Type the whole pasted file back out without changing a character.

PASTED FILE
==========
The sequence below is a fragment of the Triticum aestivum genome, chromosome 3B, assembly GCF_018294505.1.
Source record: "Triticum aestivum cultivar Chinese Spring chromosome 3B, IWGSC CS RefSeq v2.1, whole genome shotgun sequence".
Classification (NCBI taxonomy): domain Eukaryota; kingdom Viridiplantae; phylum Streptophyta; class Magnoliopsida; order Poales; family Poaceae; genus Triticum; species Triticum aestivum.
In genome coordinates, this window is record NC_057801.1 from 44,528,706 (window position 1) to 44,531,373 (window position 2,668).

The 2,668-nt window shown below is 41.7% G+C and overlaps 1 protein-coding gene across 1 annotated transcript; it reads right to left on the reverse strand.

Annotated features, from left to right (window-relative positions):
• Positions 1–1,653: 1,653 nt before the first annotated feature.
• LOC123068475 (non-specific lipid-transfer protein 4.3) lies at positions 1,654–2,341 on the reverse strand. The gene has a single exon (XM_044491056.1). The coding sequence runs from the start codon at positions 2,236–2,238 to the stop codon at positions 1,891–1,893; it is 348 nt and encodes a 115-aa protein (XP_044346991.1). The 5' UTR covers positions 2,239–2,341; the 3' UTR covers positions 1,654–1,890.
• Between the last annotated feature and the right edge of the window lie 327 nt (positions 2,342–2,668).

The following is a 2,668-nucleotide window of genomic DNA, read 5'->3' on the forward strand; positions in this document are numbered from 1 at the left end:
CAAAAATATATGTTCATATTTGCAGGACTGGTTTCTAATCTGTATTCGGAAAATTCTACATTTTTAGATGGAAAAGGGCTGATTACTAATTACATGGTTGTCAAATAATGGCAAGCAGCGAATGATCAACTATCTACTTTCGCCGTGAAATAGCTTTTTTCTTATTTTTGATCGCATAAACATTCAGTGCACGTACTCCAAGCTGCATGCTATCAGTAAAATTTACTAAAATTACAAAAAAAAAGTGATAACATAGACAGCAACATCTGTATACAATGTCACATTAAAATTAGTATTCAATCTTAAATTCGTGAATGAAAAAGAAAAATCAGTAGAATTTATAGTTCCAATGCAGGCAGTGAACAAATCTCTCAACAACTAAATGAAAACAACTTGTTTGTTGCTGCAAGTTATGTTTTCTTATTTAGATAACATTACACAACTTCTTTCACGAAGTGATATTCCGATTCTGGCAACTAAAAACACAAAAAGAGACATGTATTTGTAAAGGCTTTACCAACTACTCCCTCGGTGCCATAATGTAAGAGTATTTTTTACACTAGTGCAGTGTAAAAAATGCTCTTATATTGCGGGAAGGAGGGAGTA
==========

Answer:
The sequence below is a fragment of the Triticum aestivum genome, chromosome 3B, assembly GCF_018294505.1.
Source record: "Triticum aestivum cultivar Chinese Spring chromosome 3B, IWGSC CS RefSeq v2.1, whole genome shotgun sequence".
Classification (NCBI taxonomy): domain Eukaryota; kingdom Viridiplantae; phylum Streptophyta; class Magnoliopsida; order Poales; family Poaceae; genus Triticum; species Triticum aestivum.
In genome coordinates, this window is record NC_057801.1 from 44,528,706 (window position 1) to 44,531,373 (window position 2,668).

The 2,668-nt window shown below is 41.7% G+C and overlaps 1 protein-coding gene across 1 annotated transcript; it reads right to left on the reverse strand.

Annotated features, from left to right (window-relative positions):
• Positions 1–1,653: 1,653 nt before the first annotated feature.
• LOC123068475 (non-specific lipid-transfer protein 4.3) lies at positions 1,654–2,341 on the reverse strand. The gene has a single exon (XM_044491056.1). The coding sequence runs from the start codon at positions 2,236–2,238 to the stop codon at positions 1,891–1,893; it is 348 nt and encodes a 115-aa protein (XP_044346991.1). The 5' UTR covers positions 2,239–2,341; the 3' UTR covers positions 1,654–1,890.
• Between the last annotated feature and the right edge of the window lie 327 nt (positions 2,342–2,668).

The following is a 2,668-nucleotide window of genomic DNA, read 5'->3' on the forward strand; positions in this document are numbered from 1 at the left end:
CAAAAATATATGTTCATATTTGCAGGACTGGTTTCTAATCTGTATTCGGAAAATTCTACATTTTTAGATGGAAAAGGGCTGATTACTAATTACATGGTTGTCAAATAATGGCAAGCAGCGAATGATCAACTATCTACTTTCGCCGTGAAATAGCTTTTTTCTTATTTTTGATCGCATAAACATTCAGTGCACGTACTCCAAGCTGCATGCTATCAGTAAAATTTACTAAAATTACAAAAAAAAAGTGATAACATAGACAGCAACATCTGTATACAATGTCACATTAAAATTAGTATTCAATCTTAAATTCGTGAATGAAAAAGAAAAATCAGTAGAATTTATAGTTCCAATGCAGGCAGTGAACAAATCTCTCAACAACTAAATGAAAACAACTTGTTTGTTGCTGCAAGTTATGTTTTCTTATTTAGATAACATTACACAACTTCTTTCACGAAGTGATATTCCGATTCTGGCAACTAAAAACACAAAAAGAGACATGTATTTGTAAAGGCTTTACCAACTACTCCCTCGGTGCCATAATGTAAGAGTATTTTTTACACTAGTGCAGTGTAAAAAATGCTCTTATATTGCGGGAAGGAGGGAGTA